I am an average consumer with a taste for wine. I, like the vast majority of wine drinkers, peruse the wine aisles and pick up interesting bottles here and there. What draws me to the wine? Yes, some of my wines choices are to show loyalty to clients and placements. It is fun to drink a bottle of wine when you know the history behind the team there, and I feel a connection to the product. But there are plenty of times I just pick up a wine that looks interesting. Marketing groups spend hours trying to figure out what a shopper will find intriguing--and often I am their guinea pig. Cute labels, something a little different, and occasionally a really "rich" looking bottle will be my choice.
Knowing the time and money that people put into wine labels, I am always surprised when they don't put the same attention into their resume. Many of the same ideas apply between the two mediums. Here are a few examples:
- Required Information: A wine label is required to have certain things on it by law. So should a resume. Examples of required information are; name, phone number, contact information, experience and education. Without these basics, you aren't telling the reader much about you.
- Theme: While I don't want cute little Australian critters on your resume, I do like to have a well presented resume. The theme so to speak can be bold headings with bulleted sections. Another example of a theme would be to consistently run your wine and food knowledge throughout the resume. Think about your experience and interests and weave it into the text of your resume.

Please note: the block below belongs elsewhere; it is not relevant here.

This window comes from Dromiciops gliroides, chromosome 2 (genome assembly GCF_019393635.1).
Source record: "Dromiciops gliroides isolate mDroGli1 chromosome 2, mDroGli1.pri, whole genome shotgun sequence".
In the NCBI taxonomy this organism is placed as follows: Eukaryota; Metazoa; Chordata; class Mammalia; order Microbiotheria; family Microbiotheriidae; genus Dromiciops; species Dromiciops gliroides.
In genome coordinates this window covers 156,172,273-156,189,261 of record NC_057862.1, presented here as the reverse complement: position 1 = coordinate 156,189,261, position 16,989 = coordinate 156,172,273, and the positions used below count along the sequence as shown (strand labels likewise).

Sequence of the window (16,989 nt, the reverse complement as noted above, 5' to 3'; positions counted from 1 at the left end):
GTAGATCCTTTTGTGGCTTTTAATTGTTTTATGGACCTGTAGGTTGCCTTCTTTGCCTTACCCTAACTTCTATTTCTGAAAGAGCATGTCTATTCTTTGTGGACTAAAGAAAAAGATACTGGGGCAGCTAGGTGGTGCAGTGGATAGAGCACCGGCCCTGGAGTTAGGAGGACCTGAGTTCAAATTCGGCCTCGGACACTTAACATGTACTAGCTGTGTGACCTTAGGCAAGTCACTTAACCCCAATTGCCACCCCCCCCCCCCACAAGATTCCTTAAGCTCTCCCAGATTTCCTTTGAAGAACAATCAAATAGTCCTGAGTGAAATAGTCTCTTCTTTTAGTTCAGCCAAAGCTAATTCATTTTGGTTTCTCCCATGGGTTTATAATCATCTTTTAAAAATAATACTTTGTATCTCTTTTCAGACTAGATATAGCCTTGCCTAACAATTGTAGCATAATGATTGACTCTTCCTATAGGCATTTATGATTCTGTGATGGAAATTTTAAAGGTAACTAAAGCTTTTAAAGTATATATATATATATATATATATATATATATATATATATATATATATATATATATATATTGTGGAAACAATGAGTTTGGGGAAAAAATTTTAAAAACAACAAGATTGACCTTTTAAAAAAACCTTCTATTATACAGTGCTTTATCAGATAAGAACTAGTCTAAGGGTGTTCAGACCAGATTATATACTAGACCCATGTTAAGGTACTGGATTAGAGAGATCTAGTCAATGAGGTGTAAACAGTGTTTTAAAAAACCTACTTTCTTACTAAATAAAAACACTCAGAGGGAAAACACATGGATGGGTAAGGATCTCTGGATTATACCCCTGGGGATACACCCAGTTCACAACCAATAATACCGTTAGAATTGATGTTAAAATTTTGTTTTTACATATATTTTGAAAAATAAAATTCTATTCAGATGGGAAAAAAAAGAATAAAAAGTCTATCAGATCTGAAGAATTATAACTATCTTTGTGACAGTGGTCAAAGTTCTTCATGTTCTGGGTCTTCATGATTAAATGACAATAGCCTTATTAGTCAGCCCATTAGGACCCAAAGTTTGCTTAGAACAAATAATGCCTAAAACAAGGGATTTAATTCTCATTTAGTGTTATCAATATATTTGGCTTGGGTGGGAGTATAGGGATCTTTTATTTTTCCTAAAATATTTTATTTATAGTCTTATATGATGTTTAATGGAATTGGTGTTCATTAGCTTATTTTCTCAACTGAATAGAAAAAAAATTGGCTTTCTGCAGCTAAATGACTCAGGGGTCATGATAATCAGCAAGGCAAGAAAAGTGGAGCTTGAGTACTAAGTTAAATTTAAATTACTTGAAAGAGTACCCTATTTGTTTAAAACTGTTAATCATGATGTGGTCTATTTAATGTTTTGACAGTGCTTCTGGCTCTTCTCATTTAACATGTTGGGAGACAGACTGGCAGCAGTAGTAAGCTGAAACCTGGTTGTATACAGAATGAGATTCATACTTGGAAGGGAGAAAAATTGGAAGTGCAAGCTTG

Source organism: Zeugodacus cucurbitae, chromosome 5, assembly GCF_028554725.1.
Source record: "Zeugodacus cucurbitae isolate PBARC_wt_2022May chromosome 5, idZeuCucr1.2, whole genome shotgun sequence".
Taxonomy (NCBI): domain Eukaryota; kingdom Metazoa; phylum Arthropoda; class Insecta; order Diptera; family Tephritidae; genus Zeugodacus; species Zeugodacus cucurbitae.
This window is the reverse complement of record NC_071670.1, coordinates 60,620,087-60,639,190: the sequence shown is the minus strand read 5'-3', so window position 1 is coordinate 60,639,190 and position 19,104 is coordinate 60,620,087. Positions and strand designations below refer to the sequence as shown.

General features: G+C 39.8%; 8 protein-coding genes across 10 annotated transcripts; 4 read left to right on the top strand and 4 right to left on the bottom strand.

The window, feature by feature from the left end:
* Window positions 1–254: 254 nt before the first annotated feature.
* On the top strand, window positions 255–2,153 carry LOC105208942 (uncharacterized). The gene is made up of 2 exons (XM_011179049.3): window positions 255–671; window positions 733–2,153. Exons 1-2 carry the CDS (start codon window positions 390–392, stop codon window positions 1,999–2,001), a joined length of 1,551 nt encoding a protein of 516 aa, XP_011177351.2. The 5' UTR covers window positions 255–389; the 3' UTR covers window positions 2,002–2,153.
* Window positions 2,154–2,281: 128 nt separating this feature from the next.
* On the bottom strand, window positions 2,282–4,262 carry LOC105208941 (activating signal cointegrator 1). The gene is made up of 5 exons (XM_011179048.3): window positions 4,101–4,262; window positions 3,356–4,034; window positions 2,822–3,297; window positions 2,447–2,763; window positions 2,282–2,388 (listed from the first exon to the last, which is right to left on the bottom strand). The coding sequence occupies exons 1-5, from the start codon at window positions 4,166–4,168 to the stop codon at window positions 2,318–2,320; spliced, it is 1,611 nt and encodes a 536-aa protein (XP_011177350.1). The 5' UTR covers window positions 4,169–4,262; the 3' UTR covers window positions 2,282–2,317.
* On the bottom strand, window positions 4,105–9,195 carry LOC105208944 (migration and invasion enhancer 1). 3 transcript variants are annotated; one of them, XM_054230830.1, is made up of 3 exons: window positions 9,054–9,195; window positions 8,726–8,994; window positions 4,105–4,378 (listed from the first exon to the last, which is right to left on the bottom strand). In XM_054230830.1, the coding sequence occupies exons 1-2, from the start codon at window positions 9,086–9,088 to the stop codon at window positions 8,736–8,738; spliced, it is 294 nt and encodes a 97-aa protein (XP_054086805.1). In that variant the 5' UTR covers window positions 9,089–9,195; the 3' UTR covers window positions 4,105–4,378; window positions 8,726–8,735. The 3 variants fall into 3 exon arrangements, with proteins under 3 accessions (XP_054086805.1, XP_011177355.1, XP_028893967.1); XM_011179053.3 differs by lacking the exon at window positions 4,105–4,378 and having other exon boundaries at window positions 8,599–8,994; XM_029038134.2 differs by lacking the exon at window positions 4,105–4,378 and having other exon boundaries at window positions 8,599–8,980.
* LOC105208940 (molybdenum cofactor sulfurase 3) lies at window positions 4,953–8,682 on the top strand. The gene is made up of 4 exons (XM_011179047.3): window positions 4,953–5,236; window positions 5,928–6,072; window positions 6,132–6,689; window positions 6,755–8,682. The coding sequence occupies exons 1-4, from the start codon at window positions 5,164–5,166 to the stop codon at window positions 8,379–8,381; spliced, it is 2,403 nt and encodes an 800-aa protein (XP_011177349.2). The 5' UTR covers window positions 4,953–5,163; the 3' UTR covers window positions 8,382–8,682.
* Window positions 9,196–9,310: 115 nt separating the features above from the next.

- Consistency: This is such a simple item, but one that over half of the resumes I read lack. Whether it is verb tense, sentence structure or typeface, having a consistent look and style to your resume presents you in a positive light. All too often I will get a decent looking resume with one portion "tacked on" at the top or bottom. This tells me that the author had an old resume that they put new information on. It isn't hard to make everything look and read the same. Review your resume, including your text, and edit, edit, edit. Another function I do all the time in MS Word is to hit Ctrl-A, and then put the entire document in the same typeface and font size. This little quick trick saves figuring out formating changes in the body of the resume.
- Appearance: Look at your resume and see what it says about you. If a wine label had a pretty flower on the label, you might think the wine was floral and light. If you put your resume in the comic sans typeface, I might think you are silly and overused. Just kidding! But really, how your resume looks reflects on you. Put your resume in an easy-to-read typeface such as Arial or Calibri. Also, show some mercy on the reader and put it in a font of 11 points or higher. I'm getting older and my eyes are weary--help me out. Bolding important sections is also a good idea, letting the reader know what you think is important about yourself.
- Length: Maybe it is lucky that wine labels are only so big. Unfortunately, resumes can be as long as you want them to be. I recommend keeping them to 1-2 pages in length. If you have a longer resume, take a look at some of the information you have on there and see if you could reformat it to fit better on fewer pages.